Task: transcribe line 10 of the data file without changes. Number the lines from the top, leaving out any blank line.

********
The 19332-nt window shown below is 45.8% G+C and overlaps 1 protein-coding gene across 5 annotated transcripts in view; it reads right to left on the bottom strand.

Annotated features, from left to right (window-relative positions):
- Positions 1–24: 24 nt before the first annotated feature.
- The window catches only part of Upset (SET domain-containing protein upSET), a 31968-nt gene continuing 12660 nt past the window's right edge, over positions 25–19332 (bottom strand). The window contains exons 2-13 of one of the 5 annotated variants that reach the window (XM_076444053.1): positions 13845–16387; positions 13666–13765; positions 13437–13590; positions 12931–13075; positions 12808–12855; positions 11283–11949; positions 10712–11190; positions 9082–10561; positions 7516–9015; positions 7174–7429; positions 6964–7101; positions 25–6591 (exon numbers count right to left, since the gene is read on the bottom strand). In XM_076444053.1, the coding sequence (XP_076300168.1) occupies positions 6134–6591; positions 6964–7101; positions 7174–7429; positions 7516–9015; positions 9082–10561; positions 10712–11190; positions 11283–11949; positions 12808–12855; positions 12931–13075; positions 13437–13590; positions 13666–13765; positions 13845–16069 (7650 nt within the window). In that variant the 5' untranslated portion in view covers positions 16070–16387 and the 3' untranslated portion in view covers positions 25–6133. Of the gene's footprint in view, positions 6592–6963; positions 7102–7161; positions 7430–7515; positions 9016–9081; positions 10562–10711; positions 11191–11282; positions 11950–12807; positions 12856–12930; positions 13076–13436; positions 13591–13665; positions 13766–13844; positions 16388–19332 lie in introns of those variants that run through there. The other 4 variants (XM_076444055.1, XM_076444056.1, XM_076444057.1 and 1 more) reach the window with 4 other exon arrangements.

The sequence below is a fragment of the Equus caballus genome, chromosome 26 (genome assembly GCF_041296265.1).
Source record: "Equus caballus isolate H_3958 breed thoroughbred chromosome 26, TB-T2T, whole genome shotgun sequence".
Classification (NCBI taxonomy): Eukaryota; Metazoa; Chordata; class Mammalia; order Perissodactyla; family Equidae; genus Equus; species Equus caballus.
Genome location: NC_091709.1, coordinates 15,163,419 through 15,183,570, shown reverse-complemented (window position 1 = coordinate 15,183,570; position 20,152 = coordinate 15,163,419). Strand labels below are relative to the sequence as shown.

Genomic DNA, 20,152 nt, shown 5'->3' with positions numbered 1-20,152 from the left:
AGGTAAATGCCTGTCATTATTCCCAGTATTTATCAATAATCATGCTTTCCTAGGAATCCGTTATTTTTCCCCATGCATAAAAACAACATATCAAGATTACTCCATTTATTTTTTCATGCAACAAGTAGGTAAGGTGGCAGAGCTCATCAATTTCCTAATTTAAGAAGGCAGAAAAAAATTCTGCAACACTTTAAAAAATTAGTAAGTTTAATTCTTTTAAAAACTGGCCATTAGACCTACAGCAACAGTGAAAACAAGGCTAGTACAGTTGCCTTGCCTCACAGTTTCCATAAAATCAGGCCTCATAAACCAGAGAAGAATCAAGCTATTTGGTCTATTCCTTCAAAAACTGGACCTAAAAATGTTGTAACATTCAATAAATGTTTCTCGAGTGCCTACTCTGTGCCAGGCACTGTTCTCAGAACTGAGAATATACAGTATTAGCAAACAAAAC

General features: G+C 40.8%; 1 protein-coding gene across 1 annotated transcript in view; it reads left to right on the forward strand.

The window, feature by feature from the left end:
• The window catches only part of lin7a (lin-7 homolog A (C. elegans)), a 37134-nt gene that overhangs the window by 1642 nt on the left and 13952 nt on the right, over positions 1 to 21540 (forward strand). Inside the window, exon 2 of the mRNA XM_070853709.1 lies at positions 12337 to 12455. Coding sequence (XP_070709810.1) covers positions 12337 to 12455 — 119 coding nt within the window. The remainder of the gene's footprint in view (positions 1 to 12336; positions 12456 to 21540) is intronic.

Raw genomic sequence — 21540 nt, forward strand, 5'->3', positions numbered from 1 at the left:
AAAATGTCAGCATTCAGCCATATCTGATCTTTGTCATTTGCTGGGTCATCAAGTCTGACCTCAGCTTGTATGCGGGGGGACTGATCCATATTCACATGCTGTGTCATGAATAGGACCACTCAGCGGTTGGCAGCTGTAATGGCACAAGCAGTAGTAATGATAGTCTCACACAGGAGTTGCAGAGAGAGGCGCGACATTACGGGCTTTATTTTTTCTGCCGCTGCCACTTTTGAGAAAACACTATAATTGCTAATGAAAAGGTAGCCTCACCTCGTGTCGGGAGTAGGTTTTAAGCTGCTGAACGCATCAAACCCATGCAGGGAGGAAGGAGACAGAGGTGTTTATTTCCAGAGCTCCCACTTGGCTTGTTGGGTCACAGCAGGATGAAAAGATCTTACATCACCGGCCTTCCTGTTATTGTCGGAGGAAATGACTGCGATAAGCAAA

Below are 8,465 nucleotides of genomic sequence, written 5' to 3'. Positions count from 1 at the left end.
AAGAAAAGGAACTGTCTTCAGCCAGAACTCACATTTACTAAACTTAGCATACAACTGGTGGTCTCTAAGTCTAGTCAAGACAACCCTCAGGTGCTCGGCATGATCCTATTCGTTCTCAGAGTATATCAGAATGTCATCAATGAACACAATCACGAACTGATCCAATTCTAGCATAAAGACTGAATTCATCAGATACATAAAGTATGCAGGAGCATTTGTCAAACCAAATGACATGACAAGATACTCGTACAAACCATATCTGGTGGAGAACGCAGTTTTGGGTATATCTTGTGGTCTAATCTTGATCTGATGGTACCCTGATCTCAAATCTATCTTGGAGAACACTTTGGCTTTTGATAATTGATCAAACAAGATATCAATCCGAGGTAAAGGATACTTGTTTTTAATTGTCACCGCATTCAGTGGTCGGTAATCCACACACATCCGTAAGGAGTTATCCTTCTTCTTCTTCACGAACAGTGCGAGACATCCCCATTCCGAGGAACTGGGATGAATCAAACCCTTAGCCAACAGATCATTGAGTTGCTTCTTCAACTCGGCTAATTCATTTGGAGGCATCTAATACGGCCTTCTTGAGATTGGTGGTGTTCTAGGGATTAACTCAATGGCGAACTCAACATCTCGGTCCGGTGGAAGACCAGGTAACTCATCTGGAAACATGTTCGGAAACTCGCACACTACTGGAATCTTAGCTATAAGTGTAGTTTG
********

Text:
AGGTAAATGCCTGTCATTATTCCCAGTATTTATCAATAATCATGCTTTCCTAGGAATCCGTTATTTTTCCCCATGCATAAAAACAACATATCAAGATTACTCCATTTATTTTTTCATGCAACAAGTAGGTAAGGTGGCAGAGCTCATCAATTTCCTAATTTAAGAAGGCAGAAAAAAATTCTGCAACACTTTAAAAAATTAGTAAGTTTAATTCTTTTAAAAACTGGCCATTAGACCTACAGCAACAGTGAAAACAAGGCTAGTACAGTTGCCTTGCCTCACAGTTTCCATAAAATCAGGCCTCATAAACCAGAGAAGAATCAAGCTATTTGGTCTATTCCTTCAAAAACTGGACCTAAAAATGTTGTAACATTCAATAAATGTTTCTCGAGTGCCTACTCTGTGCCAGGCACTGTTCTCAGAACTGAGAATATACAGTATTAGCAAACAAAAC